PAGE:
Dave Ulrich: Five HR Competencies and Actions to Enable Renewal through Human Capability

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Dave Ulrich- Rensis Likert Professor of Business, Ross School of Business, University of Michigan

The COVID epidemic flared into a pandemic and now may be moving into an enduring endemic with lots of metaphors about how to face the future: reboot, reimagine, reinvent, remake, reset, revitalize, and so forth. Let me capture this future with renewal, with the prefix “re” meaning again and again building on the past and “new” meaning in innovative ways.

What should business and HR leaders expect from HR participation in renewal discussions?

In our research on HR Competencies & Capabilities Study (HRC2S) during the pandemic, we identified five competency domains (defined as verbs, not nouns) for HR to deliver value (figure 1), each of which suggests specific renewable actions.

1. Accelerates Business.

To accelerate business results, HR should be active in six dialogues paramount to today’s business success. Figure 2 lays out six current business conversations, and figure 3 is an audit to understand HR’s ability to contribute to those conversations.

Summary: HR should not focus their discussions on HR but on helping an organization succeed in the marketplace. 

2. Advances Human Capability.

The “HR” field has come to mean anything to do with people in an organization, and it includes many terms, initiatives, and actions. We need to create a standardized framework so that investors can compare efforts across companies in the same way that GAAP accounting did to compare financial results in the 1930s. With such a framework, business and HR leaders can make better decisions about their people and organization investments.

We propose a human capability blueprint with four pathways to capture the array of “HR” initiatives (figure 4).

Using this human capability framework, current business agendas about investor confidence, technology innovation, government regulatory reporting, ESQ, competitive differentiators, or culture that arise (see figure 2) can be accomplished through integrated human capability solutions around talent, leadership, organization, and HR.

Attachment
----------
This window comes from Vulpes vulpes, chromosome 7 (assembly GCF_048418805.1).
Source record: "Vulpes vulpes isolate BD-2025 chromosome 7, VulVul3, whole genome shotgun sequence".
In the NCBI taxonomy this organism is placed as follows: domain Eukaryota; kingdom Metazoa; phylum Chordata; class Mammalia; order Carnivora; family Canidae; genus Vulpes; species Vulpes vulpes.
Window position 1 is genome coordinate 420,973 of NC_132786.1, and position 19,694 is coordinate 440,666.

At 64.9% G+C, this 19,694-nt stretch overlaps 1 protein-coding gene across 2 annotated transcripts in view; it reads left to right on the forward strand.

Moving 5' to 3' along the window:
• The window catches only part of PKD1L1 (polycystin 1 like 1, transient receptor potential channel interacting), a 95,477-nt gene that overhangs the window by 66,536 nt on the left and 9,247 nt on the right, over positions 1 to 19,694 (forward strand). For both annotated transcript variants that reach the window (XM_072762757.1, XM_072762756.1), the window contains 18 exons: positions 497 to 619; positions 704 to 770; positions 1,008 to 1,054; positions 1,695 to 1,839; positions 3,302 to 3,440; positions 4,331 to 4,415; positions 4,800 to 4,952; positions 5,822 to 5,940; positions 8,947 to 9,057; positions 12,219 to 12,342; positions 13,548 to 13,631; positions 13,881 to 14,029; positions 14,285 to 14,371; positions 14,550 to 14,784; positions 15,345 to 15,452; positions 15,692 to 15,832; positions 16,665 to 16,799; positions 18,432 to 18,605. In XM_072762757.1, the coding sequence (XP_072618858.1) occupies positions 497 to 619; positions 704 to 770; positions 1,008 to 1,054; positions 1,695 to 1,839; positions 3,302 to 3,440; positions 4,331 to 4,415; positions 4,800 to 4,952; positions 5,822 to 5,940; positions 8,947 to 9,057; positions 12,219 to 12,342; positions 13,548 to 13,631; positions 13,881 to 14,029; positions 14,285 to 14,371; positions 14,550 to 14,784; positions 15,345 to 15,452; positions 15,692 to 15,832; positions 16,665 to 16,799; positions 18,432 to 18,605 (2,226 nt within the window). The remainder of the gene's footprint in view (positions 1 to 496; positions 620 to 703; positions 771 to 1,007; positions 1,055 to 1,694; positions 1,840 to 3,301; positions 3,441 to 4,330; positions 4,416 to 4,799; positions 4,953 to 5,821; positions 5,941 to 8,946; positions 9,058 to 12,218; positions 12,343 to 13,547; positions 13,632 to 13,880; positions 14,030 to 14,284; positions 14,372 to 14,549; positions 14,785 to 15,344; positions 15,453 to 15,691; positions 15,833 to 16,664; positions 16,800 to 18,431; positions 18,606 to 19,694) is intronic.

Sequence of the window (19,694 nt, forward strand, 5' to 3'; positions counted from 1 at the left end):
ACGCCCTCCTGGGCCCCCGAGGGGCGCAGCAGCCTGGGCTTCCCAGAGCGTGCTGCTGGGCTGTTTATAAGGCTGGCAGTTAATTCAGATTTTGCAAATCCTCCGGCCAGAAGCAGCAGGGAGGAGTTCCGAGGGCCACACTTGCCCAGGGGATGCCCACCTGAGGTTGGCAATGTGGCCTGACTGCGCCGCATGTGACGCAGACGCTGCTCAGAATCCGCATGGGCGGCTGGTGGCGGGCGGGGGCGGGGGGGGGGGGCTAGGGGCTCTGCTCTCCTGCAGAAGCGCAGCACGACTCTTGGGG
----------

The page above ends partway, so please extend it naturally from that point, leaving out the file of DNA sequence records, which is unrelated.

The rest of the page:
Summary: HR contributes insights on human capability (talent, leadership, organization, and HR practices) to deliver value.

3. Mobilizes Information.

Human capability work is both an art (creative ideas) and a science (evidence-based solutions). We have seen four stages of work on how HR can mobilize information to improve business outcomes (figure 5).

Historically, HR used information from scorecards and dashboards to benchmark how they were performing relative to others and then sought to gain insights from best-practice firms through predictive analytics that highlight why they are best practices. We have evolved this logic to “impact” where HR professionals access information to guide human capability investments. In the four human capability pathways (figure 3), we have identified 37 initiatives and been able to assess the extent to which they deliver employee, strategy, customer, investor, and social citizenship outcomes.

This summary grid in figure 6 reports preliminary research from the Organization Guidance System (OGS), with information from over 1,200 organizations and 3,000 respondents. The columns show the five stakeholders for any organization. The four pathways of human capability each have specific initiatives related to that pathway: talent 10, leadership 6, organization 12, and human resources 9. The colors in each cell represent high (green), medium (yellow), or low (white) relative impact of the specific initiative on the stakeholder outcome.

Summary: HR should provide information to guide and prioritize human capability investments to make sure that they deliver the greatest impact on stakeholder outcomes.

4. Fosters Collaboration.

In our research on creating an effective HR department, we found that a positive relationship within HR and between HR and all stakeholders (employees, leaders, customers, investors) had more impact on stakeholder outcomes than the design of the HR department (see the last row of figure 6). Collaboration begins within the HR department when HR professionals in various roles (specialists or generalists; administrative or strategic; technology or face-to-face; corporate or business) work well together. Based on studies in personal and marital relationships, we have identified six keys to an effective relationship that apply to HR (figure 7). In addition to HR relationships within HR, when HR engages with other business leaders in a team or other settings, they can and should be aware of ensuring positive relationships.

Summary: HR models positive relationships within HR and facilitates positive relationships within all business settings.

5. Simplifies Complexity.

Ultimately, HR turns aspirations into actions by turning complex options into simple solutions. HR models and embeds the discipline of simplicity by encouraging divergent thinking that explores options and then facilitating convergent thinking that focuses on solutions. By so doing, HR makes knowledge productive (figure 8).

Summary: HR helps create simple actions out of complex options and creates disciplines to make things happen. 

Conclusion: The epidemic to pandemic to endemic challenges have placed HR at the center of business today. Our HRC2S and other research lead to five expectations from HR professionals.


Dave Ulrich is the Rensis Likert Professor at the Ross School of Business, University of Michigan, and a partner at The RBL Group, a consulting firm focused on helping organizations and leaders deliver value.

Written by: Dave Ulrich

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